Top 6 Proven Strategies for Daily High Blood Pressure Management

  Introduction Managing high blood pressure is crucial for maintaining long-term health, especially for those at risk of heart disease. Here, we explore six vital daily practices that can significantly influence your blood pressure levels. 1. Eliminate Smoking Smoking increases blood pressure temporarily, and habitual smoking can lead to sustained hypertension. Avoid all forms of tobacco, including smokeless products, to reduce health risks and manage blood pressure more effectively. 2. Maintain a Healthy Weight Being overweight often correlates with higher blood pressure. Shedding even a moderate amount of weight can have a significant impact on your blood pressure levels. Aim for a balanced diet and regular physical activity for gradual and sustainable weight loss. 3. Adopt a Heart-Healthy Diet A diet rich in vegetables, fruits, fish, whole grains, and low-fat dairy can help lower blood pressure. Limit salt intake, as it's a known contributor to hypertension. Consider the DAS

Hypertension may be associated with increased risk of death from covid-19 infection

 Recently, in a study published in the European Heart Journal, scientists from Xijing Hospital and other institutions found that compared with patients without hypertension, hypertensive patients had twice the risk of death from covid-19 infection. In addition, hypertension patients who did not take drugs to control blood pressure might have a higher risk of death due to covid-19 infection.

In this paper, the data of 2866 patients admitted to Wuhan huoshenshan hospital from February 5 to March 15, 2020 were analyzed. Among them, 850 patients (29.5%) had a history of hypertension According to Professor Fei, 34 (4%) of 850 hypertensive patients died of covid-19 infection, while 22 (1.1%) of 2027 non hypertensive patients died of covid-19 infection. After adjusting for factors such as age, gender and other medical conditions, the researchers found that hypertensive patients had a 2.12 times higher risk of dying from covid-19 than non hypertensive patients.

Among the non treated hypertensive patients, 11 (7.9%) of 140 patients died of covid-19, while 23 (3.2%) of 710 patients who took medicine died. After adjusting for confounding factors, the risk of death due to covid-19 in the former was 2.17 times higher than that in the latter. In this comprehensive analysis, the data of patients from huoshenshan hospital were compared with the data of nearly 2300 patients in three other studies To investigate mortality in patients treated with drugs that target the renin angiotensin aldosterone system (RAAS), including angiotensin converting enzyme (ACE) inhibitors or angiotensin receptor blockers (ARBs), and other non RAAS inhibitors used to treat hypertension, including beta blockers, calcium channel blockers (CCBS), or diuretics Etc.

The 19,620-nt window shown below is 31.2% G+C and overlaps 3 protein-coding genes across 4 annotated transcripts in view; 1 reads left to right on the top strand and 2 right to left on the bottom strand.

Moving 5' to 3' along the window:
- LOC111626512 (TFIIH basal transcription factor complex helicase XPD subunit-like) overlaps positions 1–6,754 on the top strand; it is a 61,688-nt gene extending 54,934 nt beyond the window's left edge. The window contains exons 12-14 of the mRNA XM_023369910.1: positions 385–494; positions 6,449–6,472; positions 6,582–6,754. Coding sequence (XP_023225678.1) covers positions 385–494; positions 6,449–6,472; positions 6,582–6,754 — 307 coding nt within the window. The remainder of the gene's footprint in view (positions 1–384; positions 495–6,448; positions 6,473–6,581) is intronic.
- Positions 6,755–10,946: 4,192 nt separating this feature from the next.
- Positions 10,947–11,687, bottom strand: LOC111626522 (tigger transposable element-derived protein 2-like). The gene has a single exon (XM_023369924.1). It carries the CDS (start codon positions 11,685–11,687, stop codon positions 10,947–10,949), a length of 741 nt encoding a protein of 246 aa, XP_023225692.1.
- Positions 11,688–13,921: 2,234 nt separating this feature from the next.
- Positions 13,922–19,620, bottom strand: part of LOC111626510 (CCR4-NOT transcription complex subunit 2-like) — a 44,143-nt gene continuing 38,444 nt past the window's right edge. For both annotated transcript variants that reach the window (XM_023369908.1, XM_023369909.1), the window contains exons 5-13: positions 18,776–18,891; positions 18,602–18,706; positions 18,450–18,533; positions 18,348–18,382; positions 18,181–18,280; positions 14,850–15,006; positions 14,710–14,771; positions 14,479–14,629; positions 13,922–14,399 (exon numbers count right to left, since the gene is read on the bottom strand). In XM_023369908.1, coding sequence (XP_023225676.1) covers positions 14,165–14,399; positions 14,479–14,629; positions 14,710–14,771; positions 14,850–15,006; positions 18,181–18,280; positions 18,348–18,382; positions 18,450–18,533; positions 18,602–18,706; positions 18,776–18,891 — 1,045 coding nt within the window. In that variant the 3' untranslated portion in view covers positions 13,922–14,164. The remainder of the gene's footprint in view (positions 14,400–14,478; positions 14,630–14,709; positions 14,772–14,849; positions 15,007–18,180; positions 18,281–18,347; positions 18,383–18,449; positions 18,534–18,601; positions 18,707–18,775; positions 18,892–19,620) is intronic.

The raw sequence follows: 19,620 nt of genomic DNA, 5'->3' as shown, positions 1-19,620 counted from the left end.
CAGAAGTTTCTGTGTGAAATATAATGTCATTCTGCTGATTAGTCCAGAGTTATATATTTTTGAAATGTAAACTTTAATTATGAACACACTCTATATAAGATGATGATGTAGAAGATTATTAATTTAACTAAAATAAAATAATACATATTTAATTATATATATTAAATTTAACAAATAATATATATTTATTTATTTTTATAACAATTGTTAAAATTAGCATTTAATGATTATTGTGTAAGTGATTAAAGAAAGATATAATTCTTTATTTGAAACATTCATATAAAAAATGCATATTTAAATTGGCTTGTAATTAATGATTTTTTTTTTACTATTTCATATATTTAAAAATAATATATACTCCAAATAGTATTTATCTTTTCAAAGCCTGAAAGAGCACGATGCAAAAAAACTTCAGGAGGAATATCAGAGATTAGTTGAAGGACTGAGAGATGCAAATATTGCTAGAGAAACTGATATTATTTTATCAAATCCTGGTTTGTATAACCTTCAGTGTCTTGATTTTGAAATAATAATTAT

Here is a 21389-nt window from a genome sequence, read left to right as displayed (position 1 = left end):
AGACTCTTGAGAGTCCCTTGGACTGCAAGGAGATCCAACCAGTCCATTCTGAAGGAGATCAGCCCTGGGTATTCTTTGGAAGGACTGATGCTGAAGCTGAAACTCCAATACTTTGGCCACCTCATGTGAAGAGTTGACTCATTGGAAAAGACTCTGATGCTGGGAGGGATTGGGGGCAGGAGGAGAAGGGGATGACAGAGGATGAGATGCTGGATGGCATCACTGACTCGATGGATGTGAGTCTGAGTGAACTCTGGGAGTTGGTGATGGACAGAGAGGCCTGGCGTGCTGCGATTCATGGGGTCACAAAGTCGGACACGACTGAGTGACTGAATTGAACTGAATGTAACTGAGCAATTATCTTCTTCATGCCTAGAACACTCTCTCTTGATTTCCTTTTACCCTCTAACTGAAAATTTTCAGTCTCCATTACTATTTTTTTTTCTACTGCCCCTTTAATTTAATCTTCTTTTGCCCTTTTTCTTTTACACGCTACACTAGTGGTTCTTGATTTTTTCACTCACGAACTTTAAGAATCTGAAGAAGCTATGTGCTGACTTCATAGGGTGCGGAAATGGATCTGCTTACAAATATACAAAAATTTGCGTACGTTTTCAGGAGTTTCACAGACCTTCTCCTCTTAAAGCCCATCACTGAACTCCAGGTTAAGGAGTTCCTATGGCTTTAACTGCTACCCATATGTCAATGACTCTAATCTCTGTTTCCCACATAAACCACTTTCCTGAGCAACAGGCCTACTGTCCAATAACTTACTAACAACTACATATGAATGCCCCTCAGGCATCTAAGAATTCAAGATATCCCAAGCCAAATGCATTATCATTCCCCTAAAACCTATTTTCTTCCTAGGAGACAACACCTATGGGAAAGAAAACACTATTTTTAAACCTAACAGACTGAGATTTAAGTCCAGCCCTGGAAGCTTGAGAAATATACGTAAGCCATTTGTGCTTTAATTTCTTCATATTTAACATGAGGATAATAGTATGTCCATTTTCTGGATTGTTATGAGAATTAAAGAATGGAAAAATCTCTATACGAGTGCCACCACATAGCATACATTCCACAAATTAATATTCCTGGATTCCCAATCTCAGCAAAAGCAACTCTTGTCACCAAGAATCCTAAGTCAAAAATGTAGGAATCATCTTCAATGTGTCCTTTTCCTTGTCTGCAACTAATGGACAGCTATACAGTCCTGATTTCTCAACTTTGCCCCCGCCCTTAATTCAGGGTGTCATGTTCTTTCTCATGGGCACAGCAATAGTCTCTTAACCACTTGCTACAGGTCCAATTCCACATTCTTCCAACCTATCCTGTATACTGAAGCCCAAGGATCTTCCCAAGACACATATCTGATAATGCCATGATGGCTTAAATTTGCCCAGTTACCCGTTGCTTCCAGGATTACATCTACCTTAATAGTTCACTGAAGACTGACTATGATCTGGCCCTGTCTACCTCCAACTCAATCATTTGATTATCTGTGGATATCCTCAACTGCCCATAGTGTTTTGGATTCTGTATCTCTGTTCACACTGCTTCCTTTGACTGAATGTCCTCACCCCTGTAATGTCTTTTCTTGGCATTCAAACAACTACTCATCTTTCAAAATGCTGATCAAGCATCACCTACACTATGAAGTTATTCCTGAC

The researchers found that 183 patients treated with RAAS inhibitors had a lower mortality rate than 527 patients treated with other drugs, and this finding should be treated with caution, as the number of patients in this analysis is small, so it may be accidental. Therefore, patients with hypertension need to recognize that their risk of death from covid-19 is increased, and they should be more cautious in this pandemic. In addition, 140 patients who were hospitalized with covid-19 stopped treatment of hypertension for various reasons, which may be directly related to the higher risk of death due to covid-19 infection.

RAAS inhibitors, such as ACE inhibitors or angiotensin receptor blockers, may not be associated with an increased risk of death from covid-19 infection. In fact, these drugs can also provide protection to patients; therefore, patients should not stop or change their routine antihypertensive treatment unless instructed by a doctor. In a previous study published in the International Journal of medicine, researchers found that antihypertensive drugs such as ACE inhibitors or ARBs may not be associated with an increased risk of death in covid-19 positive patients.

Finally, the researchers said that this is only a retrospective observational study, which can not prove that there is a causal relationship between RAAS inhibitors and the risk of covid-19 death. Other limitations include the inability to include all relevant confounding factors, such as data such as ECG is not recorded in detail, and prospective studies are needed to observe the long-term effects of RAAS inhibitors.

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